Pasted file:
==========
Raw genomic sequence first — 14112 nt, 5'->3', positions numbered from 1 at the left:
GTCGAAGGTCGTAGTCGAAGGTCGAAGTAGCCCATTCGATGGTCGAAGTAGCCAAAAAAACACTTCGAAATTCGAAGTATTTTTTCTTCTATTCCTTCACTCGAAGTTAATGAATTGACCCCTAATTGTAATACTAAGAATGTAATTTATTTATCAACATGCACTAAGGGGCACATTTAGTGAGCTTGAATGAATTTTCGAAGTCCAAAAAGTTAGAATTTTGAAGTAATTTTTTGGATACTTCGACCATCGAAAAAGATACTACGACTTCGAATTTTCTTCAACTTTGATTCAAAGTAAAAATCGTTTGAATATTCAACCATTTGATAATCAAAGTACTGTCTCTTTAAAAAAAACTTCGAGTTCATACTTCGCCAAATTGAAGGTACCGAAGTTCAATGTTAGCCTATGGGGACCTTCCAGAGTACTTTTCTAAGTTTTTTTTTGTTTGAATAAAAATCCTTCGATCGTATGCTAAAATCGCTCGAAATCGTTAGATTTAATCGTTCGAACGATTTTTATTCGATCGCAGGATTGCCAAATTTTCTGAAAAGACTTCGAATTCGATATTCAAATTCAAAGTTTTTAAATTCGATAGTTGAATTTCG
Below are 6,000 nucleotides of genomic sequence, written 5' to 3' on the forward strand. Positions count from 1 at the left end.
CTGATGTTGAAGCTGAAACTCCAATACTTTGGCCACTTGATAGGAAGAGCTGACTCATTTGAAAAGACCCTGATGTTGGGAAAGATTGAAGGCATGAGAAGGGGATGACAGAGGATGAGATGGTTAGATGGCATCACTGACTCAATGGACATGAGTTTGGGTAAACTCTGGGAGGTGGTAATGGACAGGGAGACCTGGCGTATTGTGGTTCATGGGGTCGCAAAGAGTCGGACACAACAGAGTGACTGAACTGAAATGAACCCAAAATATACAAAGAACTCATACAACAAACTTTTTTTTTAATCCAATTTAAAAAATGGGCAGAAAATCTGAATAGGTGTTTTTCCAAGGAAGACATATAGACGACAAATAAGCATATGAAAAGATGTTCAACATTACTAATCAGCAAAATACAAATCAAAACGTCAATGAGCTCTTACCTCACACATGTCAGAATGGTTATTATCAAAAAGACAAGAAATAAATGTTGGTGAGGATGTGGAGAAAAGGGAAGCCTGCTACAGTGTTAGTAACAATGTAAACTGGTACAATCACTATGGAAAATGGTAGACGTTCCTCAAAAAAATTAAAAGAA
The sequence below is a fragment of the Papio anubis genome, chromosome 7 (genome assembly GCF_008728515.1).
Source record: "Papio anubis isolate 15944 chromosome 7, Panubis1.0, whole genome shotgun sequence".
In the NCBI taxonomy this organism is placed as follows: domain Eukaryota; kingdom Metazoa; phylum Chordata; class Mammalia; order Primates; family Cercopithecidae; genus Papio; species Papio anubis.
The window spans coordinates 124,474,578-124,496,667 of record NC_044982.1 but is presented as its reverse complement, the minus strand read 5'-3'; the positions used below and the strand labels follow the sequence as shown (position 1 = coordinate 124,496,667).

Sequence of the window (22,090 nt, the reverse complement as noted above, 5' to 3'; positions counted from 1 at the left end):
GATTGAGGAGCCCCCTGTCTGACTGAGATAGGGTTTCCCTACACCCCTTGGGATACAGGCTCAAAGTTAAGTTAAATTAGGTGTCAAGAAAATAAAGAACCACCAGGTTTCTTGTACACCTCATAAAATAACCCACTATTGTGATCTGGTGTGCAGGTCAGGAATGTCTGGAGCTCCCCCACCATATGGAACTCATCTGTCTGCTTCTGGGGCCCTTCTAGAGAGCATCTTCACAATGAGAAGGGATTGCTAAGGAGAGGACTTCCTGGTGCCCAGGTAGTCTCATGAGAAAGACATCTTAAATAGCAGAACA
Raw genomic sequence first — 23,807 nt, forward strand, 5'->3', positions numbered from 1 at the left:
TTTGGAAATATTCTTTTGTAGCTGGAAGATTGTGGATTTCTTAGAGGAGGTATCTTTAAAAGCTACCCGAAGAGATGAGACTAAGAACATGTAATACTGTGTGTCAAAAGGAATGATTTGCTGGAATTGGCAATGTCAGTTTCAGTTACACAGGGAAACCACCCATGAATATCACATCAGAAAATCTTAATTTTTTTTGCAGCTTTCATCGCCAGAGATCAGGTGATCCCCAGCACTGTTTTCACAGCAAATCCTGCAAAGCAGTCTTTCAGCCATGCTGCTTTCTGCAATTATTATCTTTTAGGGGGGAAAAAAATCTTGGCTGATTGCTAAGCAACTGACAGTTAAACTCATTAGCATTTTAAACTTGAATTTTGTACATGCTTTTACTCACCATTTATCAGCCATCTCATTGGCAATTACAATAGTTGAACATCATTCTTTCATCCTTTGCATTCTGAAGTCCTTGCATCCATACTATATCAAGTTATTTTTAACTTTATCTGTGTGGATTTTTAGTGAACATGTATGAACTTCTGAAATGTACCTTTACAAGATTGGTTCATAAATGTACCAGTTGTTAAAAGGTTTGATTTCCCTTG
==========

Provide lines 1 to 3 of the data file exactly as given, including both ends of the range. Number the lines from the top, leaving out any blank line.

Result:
Raw genomic sequence first — 14112 nt, 5'->3', positions numbered from 1 at the left:
GTCGAAGGTCGTAGTCGAAGGTCGAAGTAGCCCATTCGATGGTCGAAGTAGCCAAAAAAACACTTCGAAATTCGAAGTATTTTTTCTTCTATTCCTTCACTCGAAGTTAATGAATTGACCCCTAATTGTAATACTAAGAATGTAATTTATTTATCAACATGCACTAAGGGGCACATTTAGTGAGCTTGAATGAATTTTCGAAGTCCAAAAAGTTAGAATTTTGAAGTAATTTTTTGGATACTTCGACCATCGAAAAAGATACTACGACTTCGAATTTTCTTCAACTTTGATTCAAAGTAAAAATCGTTTGAATATTCAACCATTTGATAATCAAAGTACTGTCTCTTTAAAAAAAACTTCGAGTTCATACTTCGCCAAATTGAAGGTACCGAAGTTCAATGTTAGCCTATGGGGACCTTCCAGAGTACTTTTCTAAGTTTTTTTTTGTTTGAATAAAAATCCTTCGATCGTATGCTAAAATCGCTCGAAATCGTTAGATTTAATCGTTCGAACGATTTTTATTCGATCGCAGGATTGCCAAATTTTCTGAAAAGACTTCGAATTCGATATTCAAATTCAAAGTTTTTAAATTCGATAGTTGAATTTCG
Below are 6,000 nucleotides of genomic sequence, written 5' to 3' on the forward strand. Positions count from 1 at the left end.